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phanariote

In 18th century, knowledge of foreign languages allowed the Phanariotes to obtain important diplomatic positions at Constantinople. And they ended up acquiring the thrones of the Rumanian principalities as reimbursement for their services.

But they had to pay for it. To make matters more profitable, the Turks devised the ingenious method of transferring the princes from one province to another, each transfer being considered as a new nomination. From 1730 to 1741, the two reigning princes interchanged thrones in this way three times. They acquired the throne by gold, and they could only keep it by gold.

They were squeezing this gold from the inhabitants of the country.

The princes soon became masters in the art of money squeezing. They put taxes upon chimneys, causing the starving peasants to pull their cottages down and go live in mountain caves.

They taxed the animals. Unable to pay, the peasants preferred to kill the few beasts they had. But this often would not help. One prince, Prince Constantin Mavrocordato, levied a tax on domestic animals. But since it was a time when an epidemic had broken out amongst the animals, he ordered the tax to be levied on corpses.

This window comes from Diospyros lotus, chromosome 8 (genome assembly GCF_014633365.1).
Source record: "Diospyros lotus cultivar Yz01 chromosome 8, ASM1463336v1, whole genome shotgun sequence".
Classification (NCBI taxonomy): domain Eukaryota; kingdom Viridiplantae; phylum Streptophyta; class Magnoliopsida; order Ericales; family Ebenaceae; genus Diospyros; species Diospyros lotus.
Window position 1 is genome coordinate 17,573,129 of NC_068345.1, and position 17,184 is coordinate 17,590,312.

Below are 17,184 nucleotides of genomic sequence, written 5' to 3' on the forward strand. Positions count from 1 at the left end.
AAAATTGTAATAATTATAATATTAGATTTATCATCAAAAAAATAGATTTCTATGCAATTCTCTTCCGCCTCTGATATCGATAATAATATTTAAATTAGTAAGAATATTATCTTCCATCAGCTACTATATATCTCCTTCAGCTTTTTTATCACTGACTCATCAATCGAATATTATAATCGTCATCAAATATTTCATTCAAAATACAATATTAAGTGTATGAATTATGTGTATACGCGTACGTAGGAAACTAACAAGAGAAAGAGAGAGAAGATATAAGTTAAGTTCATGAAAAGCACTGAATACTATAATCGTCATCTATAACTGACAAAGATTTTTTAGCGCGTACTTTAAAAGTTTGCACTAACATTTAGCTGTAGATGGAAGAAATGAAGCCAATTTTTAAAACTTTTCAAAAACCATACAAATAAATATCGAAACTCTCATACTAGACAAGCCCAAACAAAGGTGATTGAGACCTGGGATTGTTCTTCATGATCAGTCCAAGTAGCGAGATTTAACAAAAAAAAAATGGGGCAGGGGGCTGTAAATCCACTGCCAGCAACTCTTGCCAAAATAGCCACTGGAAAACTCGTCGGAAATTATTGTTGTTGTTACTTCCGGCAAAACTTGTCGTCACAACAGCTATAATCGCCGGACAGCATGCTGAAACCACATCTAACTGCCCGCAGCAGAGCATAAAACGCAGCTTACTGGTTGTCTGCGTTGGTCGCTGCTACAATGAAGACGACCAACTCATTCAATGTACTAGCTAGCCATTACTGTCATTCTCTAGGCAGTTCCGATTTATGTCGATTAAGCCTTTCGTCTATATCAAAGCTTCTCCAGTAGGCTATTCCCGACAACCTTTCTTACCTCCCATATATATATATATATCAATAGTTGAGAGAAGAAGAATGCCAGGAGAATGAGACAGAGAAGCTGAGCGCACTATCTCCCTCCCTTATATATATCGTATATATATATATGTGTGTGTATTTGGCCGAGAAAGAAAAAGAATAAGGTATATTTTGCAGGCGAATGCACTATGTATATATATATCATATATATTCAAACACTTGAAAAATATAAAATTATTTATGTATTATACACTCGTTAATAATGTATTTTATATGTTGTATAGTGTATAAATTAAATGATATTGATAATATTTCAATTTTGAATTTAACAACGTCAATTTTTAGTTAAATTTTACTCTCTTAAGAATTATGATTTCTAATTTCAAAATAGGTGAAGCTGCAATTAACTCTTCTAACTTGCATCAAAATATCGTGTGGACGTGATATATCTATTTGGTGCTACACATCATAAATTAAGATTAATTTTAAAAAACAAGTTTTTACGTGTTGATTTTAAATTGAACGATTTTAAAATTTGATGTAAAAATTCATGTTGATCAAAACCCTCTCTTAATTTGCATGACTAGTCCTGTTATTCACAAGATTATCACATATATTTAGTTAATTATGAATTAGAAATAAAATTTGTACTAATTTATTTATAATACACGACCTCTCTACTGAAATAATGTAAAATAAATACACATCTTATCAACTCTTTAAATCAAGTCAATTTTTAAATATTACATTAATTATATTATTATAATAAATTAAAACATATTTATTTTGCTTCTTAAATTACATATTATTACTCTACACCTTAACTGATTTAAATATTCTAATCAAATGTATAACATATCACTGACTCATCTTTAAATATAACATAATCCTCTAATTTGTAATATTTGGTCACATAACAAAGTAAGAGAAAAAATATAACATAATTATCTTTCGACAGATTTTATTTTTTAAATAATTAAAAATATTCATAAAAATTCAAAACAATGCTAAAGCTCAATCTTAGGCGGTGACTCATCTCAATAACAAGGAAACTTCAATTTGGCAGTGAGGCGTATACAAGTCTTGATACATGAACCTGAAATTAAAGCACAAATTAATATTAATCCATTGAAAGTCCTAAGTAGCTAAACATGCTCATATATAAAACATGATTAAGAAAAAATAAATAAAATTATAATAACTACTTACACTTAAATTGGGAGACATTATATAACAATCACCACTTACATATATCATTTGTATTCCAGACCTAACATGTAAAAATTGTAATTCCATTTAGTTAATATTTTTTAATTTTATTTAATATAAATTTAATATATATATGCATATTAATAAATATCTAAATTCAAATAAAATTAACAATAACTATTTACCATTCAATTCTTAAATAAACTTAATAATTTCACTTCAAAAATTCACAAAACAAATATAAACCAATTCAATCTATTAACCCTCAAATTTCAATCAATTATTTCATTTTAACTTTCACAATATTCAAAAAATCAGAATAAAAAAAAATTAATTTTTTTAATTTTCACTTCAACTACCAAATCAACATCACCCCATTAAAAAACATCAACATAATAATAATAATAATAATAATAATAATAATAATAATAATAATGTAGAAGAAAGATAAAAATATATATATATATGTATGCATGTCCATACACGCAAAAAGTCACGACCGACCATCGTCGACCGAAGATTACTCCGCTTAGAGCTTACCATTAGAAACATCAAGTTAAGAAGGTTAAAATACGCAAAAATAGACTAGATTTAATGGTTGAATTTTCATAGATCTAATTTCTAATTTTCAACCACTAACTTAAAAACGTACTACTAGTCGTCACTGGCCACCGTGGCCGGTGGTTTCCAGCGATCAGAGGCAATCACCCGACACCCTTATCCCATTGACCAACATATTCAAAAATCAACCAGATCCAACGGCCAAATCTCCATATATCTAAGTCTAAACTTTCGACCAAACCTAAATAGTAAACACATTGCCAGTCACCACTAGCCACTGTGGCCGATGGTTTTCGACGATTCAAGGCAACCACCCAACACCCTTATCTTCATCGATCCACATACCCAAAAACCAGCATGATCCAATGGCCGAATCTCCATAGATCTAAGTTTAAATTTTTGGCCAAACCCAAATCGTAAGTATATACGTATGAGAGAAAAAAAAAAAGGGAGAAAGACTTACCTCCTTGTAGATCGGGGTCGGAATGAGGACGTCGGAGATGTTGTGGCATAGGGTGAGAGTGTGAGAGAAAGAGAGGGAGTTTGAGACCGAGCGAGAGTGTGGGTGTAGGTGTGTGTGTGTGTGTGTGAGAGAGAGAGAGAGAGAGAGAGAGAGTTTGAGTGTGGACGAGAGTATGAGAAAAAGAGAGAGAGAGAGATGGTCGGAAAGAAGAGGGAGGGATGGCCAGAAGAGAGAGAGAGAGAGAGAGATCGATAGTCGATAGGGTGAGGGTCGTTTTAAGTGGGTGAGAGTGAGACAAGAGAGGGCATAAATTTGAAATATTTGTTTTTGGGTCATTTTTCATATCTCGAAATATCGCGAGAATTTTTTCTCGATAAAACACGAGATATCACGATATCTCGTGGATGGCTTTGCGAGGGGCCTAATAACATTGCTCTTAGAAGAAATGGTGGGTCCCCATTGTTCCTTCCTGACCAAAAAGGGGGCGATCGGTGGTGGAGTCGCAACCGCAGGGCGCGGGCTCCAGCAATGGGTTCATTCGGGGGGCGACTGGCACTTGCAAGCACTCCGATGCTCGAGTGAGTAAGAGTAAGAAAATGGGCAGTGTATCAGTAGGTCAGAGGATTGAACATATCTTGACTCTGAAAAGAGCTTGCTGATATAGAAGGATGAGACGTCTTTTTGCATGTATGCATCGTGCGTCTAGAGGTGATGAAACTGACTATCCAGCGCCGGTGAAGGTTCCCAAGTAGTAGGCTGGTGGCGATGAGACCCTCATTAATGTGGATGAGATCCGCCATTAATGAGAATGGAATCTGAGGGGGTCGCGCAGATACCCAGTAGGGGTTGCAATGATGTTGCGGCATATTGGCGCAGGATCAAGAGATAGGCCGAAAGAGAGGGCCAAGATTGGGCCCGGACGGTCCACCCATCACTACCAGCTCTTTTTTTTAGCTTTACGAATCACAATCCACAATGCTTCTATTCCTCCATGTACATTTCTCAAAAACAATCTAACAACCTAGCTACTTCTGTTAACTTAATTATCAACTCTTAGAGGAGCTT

The Administrative régime during the Phanariote period was, in general, nothing less than organized robbery. In fact, the Phanariote rule was filled with corruption, luxury, and intrigue.

Though individually some of them may not deserve blame, yet considering what the Phanariotes took out of the country, what they introduced into it, and to what extent they prevented its development, their era was the most devastating in Rumanian history.

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